I'm intrigued but the mechanics! There is an inherent engineering problem with the dual transmission, as there is with any dual transmission without a 'fluidity' from a clutch or slip mechanism:

Unless the parameters each side are *exactly* balanced, you see a net loss in power, expressed as a very highly accelerated wear factor.

Frankly, to compare on road fixed gearing to track application is to compare apples to oranges.

On track, I see an application. On road? C'mon! These are the same people who wear riding hybrids or off road machines for courier use all the time we older types were riding road bikes.

Fads for fascists....

No sensible engineer would propose such a system. There is a very eloquent solution to breaking. They are called "brakes".

The simple coaster brake was rather inelegant, but it was designed for exactly this role, and the added weight was a very small price to pay for the safety.

Breaking from the hub is a very poor mechanical advantage anyway, the torque forces put immense strain on even the best of spoked wheels. The most apt point is on the rim, where levered mechanical advantage is optimal.

fred said...
This comment has been removed by a blog administrator.
Bicycle Specialties said...

With regard to John B’s remarks above concerning the double transmission being eligible under the rules. Jos tells me that it did raise some commissaires’ eye brows when he turned up at the Nationals but he had had it checked by a UCI commissaire beforehand and after studying the rules he was allowed to start. There was also no problem at the Worlds in Leicester.
Regarding braking. Of course, as OAP says, once the LH sprocket is up against the lockring it is so tight that it operates like a regular fixed wheel.

fred said...

Got OK to go out cycling today. Now I remember who I am! Oh yes....

And of course, cycling is the time when many of us think the best, and Mike's article on Lovell's brilliant (and incredibly simple) acceleration gear kept resonating to me. The principal was like an elephant in the room, extremely familiar, but I couldn't place it.

Rocket assisted launch on airplanes? Nah...similar, but not it.

It's far closer to home than that!

It's the Bendix starter mechanism of an automobile, in many respects, save that electric starters are automatically reset (a spring throws the armature back into the starter housing, thus disengaging the splined shaft from the toothed edge of the engine's flywheel).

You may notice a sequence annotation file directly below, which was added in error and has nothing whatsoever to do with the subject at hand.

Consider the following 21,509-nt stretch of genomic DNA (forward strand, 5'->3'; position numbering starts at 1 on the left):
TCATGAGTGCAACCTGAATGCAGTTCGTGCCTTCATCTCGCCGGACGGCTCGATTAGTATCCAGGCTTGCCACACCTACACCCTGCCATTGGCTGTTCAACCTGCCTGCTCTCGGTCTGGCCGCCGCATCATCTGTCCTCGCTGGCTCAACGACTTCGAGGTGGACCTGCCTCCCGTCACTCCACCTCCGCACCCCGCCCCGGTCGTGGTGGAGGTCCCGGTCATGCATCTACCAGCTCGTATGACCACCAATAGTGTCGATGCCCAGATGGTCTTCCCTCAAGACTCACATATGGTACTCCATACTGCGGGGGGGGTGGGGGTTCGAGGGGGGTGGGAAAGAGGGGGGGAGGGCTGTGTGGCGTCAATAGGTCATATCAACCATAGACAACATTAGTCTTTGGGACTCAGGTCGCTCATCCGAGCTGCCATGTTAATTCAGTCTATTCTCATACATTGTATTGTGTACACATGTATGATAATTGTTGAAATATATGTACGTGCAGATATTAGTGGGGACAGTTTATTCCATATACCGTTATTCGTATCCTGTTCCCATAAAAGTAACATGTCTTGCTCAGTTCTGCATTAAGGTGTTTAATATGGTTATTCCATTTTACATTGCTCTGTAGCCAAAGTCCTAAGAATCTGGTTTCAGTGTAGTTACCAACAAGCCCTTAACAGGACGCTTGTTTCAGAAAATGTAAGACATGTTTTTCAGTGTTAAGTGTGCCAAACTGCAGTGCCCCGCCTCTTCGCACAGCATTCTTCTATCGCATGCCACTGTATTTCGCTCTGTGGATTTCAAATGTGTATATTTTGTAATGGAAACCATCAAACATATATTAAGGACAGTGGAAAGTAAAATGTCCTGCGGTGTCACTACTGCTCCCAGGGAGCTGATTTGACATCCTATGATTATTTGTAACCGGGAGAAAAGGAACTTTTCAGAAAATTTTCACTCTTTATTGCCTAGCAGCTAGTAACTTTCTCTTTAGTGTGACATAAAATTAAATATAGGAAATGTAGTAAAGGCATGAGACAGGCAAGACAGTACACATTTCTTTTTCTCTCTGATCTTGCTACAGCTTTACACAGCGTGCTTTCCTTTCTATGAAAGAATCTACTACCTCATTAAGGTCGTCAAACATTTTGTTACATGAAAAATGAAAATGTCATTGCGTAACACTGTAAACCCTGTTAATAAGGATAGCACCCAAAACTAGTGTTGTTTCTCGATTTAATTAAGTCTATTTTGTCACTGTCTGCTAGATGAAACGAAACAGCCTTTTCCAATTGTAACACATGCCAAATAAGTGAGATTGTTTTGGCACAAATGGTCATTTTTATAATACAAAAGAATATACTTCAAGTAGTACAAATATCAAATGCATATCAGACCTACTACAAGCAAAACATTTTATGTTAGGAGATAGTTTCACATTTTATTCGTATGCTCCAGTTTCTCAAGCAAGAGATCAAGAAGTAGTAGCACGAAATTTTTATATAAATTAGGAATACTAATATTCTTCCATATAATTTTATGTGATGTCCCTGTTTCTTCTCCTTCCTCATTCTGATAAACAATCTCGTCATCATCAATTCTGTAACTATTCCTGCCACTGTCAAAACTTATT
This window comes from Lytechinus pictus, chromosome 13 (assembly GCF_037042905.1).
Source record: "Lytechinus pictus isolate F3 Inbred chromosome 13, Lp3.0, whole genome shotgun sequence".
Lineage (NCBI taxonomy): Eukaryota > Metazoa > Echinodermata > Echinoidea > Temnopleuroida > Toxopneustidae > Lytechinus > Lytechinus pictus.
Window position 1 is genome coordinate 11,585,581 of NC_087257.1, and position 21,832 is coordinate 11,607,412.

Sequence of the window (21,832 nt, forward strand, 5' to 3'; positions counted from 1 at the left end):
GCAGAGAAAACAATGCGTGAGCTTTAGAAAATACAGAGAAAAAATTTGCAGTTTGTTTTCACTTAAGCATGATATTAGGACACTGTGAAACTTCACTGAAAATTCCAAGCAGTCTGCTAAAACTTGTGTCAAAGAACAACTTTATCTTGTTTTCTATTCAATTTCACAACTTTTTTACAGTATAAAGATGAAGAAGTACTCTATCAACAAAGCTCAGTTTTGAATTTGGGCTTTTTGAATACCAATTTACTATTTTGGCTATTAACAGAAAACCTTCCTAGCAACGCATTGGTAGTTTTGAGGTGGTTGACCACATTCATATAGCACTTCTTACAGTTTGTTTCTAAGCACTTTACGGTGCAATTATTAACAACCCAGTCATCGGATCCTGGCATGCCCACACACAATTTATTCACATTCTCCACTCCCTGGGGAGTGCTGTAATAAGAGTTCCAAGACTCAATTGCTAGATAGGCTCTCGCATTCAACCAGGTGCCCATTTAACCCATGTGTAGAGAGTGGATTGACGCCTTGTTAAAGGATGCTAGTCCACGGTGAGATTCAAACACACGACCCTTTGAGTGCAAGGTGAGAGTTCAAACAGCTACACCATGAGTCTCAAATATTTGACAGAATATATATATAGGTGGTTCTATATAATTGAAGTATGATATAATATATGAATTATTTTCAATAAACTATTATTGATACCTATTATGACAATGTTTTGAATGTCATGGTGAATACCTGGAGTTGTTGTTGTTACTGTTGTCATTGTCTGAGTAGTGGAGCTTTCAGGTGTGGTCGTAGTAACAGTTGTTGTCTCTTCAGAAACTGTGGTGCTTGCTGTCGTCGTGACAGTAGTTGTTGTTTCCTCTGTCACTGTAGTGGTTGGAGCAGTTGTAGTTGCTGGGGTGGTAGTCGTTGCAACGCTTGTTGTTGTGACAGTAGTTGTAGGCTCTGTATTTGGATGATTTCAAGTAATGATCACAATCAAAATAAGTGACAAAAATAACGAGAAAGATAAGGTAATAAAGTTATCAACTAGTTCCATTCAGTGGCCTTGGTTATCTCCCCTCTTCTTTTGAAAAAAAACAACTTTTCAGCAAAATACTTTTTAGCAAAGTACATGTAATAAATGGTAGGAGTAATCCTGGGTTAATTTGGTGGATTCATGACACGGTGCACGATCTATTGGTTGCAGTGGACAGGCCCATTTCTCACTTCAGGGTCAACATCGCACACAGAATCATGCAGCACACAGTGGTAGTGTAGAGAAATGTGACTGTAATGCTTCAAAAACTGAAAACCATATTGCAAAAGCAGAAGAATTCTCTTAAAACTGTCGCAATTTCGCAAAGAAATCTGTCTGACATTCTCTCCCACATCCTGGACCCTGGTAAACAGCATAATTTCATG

It is not an exact analogy, but it allows a view as to what was happening in Lovell's case. It was a starting mechanism more than a dual gear.

I couldn't help but stare at that photo, in the enlarged format, and couldn't discern the details at the wheel hub as per tooth numbers, but it appears his left crank wheel is slightly larger than the right. The camera angle could be misleading on that, but I'd be intrigued to know what his overall gear ratio was between the two modes.

Absolutely wonderful stuff! It could not be much more simple and yet extremely elegant in concept.

His crank spiders look to be ground down and brushed too, ostensible to cut some of the weight surplus to need.

I wonder if Mike would be up for writing more on the Sturmey-Archer epicyclic system (now even more advanced with Sachs and Shimano).

I've often viewed the fixed gear (or their single gear ratchet cousin) street crowd as missing a real opportunity! The internal hub w/coaster brake design as a courier machine.

Gears are wonderful things, are brakes, and I still think the vast majority of leisure and commercial cyclists would be far better off with what was developed eighty years ago!

Sturmey Archer was sheer genius.

OAP said...

While we anxiously wait for another story about Lovell (I know I do!)...

I found a magazine article that said that Lovell learned to build bikes with Marinoni, and that Lovell in turn taught the craft to M. Mulholland of Cyclops in Toronto. And Marinoni got it from Marc Rossin!

fred said...

Fascinating article in today's Washington Post on "fixies".

It is very well written and extensive (4 web pages)

It's just gone up, and already, there are 12 comments there.

I'll provide the first paragraph so it can be Googled in case the link goes stale at the WashPost:
[What a profile they cut, slicing through the city: gorgeous, exotic, dangerous. You see them parked like emaciated steeds outside the coolest clubs.

They don't make much sense, yet for one more fleeting season at least, they are the rage in certain circles. Sort of dumb and super hip: the twin characteristics of many things in life.]

jim smith said...

Frankly, to compare on road fixed gearing to track application is to compare apples to oranges.